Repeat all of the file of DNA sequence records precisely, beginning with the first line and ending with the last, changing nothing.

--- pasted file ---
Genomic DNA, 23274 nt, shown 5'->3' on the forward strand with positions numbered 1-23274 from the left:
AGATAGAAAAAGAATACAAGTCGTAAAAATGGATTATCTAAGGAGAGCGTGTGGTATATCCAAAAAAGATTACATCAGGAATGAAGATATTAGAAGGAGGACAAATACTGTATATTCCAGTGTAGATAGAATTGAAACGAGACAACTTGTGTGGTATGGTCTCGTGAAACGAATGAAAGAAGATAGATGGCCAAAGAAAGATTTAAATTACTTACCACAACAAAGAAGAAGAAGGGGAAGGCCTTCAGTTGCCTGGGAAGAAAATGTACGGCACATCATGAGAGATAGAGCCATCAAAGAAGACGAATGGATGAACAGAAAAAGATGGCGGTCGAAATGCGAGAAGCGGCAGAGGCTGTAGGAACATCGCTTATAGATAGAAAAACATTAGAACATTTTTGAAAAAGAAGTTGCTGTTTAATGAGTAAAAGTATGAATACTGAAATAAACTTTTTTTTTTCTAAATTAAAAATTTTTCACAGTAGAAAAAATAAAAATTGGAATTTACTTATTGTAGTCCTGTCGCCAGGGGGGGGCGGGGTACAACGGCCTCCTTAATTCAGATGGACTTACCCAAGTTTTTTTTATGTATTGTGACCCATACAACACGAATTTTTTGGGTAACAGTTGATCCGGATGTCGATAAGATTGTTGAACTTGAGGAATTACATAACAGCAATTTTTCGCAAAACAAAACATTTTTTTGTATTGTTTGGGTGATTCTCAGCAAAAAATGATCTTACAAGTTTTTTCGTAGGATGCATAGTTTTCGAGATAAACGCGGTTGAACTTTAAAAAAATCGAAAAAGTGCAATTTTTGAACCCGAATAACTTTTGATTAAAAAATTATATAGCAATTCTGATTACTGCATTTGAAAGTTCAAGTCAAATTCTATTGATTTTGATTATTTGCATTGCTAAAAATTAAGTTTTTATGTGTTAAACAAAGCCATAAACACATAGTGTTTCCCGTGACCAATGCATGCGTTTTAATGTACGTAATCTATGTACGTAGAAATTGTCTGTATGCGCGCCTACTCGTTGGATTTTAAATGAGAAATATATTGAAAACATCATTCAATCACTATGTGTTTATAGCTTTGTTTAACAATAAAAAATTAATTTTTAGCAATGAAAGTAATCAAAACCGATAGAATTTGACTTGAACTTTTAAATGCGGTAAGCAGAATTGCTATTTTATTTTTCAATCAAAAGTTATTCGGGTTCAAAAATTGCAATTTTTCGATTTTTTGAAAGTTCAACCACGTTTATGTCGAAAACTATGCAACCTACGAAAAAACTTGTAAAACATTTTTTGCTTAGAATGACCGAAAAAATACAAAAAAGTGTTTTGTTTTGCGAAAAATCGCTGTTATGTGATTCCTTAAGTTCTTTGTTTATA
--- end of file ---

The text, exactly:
Genomic DNA, 23274 nt, shown 5'->3' on the forward strand with positions numbered 1-23274 from the left:
AGATAGAAAAAGAATACAAGTCGTAAAAATGGATTATCTAAGGAGAGCGTGTGGTATATCCAAAAAAGATTACATCAGGAATGAAGATATTAGAAGGAGGACAAATACTGTATATTCCAGTGTAGATAGAATTGAAACGAGACAACTTGTGTGGTATGGTCTCGTGAAACGAATGAAAGAAGATAGATGGCCAAAGAAAGATTTAAATTACTTACCACAACAAAGAAGAAGAAGGGGAAGGCCTTCAGTTGCCTGGGAAGAAAATGTACGGCACATCATGAGAGATAGAGCCATCAAAGAAGACGAATGGATGAACAGAAAAAGATGGCGGTCGAAATGCGAGAAGCGGCAGAGGCTGTAGGAACATCGCTTATAGATAGAAAAACATTAGAACATTTTTGAAAAAGAAGTTGCTGTTTAATGAGTAAAAGTATGAATACTGAAATAAACTTTTTTTTTTCTAAATTAAAAATTTTTCACAGTAGAAAAAATAAAAATTGGAATTTACTTATTGTAGTCCTGTCGCCAGGGGGGGGCGGGGTACAACGGCCTCCTTAATTCAGATGGACTTACCCAAGTTTTTTTTATGTATTGTGACCCATACAACACGAATTTTTTGGGTAACAGTTGATCCGGATGTCGATAAGATTGTTGAACTTGAGGAATTACATAACAGCAATTTTTCGCAAAACAAAACATTTTTTTGTATTGTTTGGGTGATTCTCAGCAAAAAATGATCTTACAAGTTTTTTCGTAGGATGCATAGTTTTCGAGATAAACGCGGTTGAACTTTAAAAAAATCGAAAAAGTGCAATTTTTGAACCCGAATAACTTTTGATTAAAAAATTATATAGCAATTCTGATTACTGCATTTGAAAGTTCAAGTCAAATTCTATTGATTTTGATTATTTGCATTGCTAAAAATTAAGTTTTTATGTGTTAAACAAAGCCATAAACACATAGTGTTTCCCGTGACCAATGCATGCGTTTTAATGTACGTAATCTATGTACGTAGAAATTGTCTGTATGCGCGCCTACTCGTTGGATTTTAAATGAGAAATATATTGAAAACATCATTCAATCACTATGTGTTTATAGCTTTGTTTAACAATAAAAAATTAATTTTTAGCAATGAAAGTAATCAAAACCGATAGAATTTGACTTGAACTTTTAAATGCGGTAAGCAGAATTGCTATTTTATTTTTCAATCAAAAGTTATTCGGGTTCAAAAATTGCAATTTTTCGATTTTTTGAAAGTTCAACCACGTTTATGTCGAAAACTATGCAACCTACGAAAAAACTTGTAAAACATTTTTTGCTTAGAATGACCGAAAAAATACAAAAAAGTGTTTTGTTTTGCGAAAAATCGCTGTTATGTGATTCCTTAAGTTCTTTGTTTATA